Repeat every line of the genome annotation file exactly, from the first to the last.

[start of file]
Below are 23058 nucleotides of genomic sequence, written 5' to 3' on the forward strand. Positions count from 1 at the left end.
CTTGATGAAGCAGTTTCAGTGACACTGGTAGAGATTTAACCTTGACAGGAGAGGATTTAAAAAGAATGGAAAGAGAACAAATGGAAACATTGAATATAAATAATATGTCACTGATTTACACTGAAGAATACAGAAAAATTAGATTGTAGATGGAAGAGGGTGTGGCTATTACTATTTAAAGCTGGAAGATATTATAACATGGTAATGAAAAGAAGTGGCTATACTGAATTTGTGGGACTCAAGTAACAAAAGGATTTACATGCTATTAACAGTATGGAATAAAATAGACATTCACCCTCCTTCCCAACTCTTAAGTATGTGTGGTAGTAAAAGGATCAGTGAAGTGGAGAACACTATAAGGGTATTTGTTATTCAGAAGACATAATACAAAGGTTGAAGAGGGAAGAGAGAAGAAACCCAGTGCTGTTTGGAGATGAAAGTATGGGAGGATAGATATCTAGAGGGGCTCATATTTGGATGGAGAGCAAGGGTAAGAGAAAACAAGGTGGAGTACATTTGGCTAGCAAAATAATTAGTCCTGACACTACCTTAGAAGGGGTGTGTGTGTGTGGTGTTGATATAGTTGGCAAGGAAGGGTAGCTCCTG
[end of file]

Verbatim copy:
Below are 23058 nucleotides of genomic sequence, written 5' to 3' on the forward strand. Positions count from 1 at the left end.
CTTGATGAAGCAGTTTCAGTGACACTGGTAGAGATTTAACCTTGACAGGAGAGGATTTAAAAAGAATGGAAAGAGAACAAATGGAAACATTGAATATAAATAATATGTCACTGATTTACACTGAAGAATACAGAAAAATTAGATTGTAGATGGAAGAGGGTGTGGCTATTACTATTTAAAGCTGGAAGATATTATAACATGGTAATGAAAAGAAGTGGCTATACTGAATTTGTGGGACTCAAGTAACAAAAGGATTTACATGCTATTAACAGTATGGAATAAAATAGACATTCACCCTCCTTCCCAACTCTTAAGTATGTGTGGTAGTAAAAGGATCAGTGAAGTGGAGAACACTATAAGGGTATTTGTTATTCAGAAGACATAATACAAAGGTTGAAGAGGGAAGAGAGAAGAAACCCAGTGCTGTTTGGAGATGAAAGTATGGGAGGATAGATATCTAGAGGGGCTCATATTTGGATGGAGAGCAAGGGTAAGAGAAAACAAGGTGGAGTACATTTGGCTAGCAAAATAATTAGTCCTGACACTACCTTAGAAGGGGTGTGTGTGTGTGGTGTTGATATAGTTGGCAAGGAAGGGTAGCTCCTG